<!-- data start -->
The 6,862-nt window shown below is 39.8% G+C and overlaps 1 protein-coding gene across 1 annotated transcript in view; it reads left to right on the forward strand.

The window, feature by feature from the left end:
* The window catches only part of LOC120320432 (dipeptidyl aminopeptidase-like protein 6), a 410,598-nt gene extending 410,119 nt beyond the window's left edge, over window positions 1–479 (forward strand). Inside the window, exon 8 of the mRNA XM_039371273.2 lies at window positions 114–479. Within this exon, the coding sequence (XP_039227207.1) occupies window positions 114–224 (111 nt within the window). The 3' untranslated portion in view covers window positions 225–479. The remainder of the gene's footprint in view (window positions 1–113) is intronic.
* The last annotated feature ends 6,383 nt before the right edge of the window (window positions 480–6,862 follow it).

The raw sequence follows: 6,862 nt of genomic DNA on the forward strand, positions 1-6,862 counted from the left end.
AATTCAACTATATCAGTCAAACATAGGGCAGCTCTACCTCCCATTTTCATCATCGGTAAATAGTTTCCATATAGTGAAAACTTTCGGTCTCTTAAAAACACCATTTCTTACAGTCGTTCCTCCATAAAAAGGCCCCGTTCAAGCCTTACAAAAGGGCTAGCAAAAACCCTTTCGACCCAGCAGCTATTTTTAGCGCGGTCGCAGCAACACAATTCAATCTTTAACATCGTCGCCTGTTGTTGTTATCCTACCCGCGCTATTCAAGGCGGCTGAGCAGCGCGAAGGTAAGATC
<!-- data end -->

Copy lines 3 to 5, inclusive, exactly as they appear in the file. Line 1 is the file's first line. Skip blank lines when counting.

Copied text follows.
* The window catches only part of LOC120320432 (dipeptidyl aminopeptidase-like protein 6), a 410,598-nt gene extending 410,119 nt beyond the window's left edge, over window positions 1–479 (forward strand). Inside the window, exon 8 of the mRNA XM_039371273.2 lies at window positions 114–479. Within this exon, the coding sequence (XP_039227207.1) occupies window positions 114–224 (111 nt within the window). The 3' untranslated portion in view covers window positions 225–479. The remainder of the gene's footprint in view (window positions 1–113) is intronic.
* The last annotated feature ends 6,383 nt before the right edge of the window (window positions 480–6,862 follow it).

The raw sequence follows: 6,862 nt of genomic DNA on the forward strand, positions 1-6,862 counted from the left end.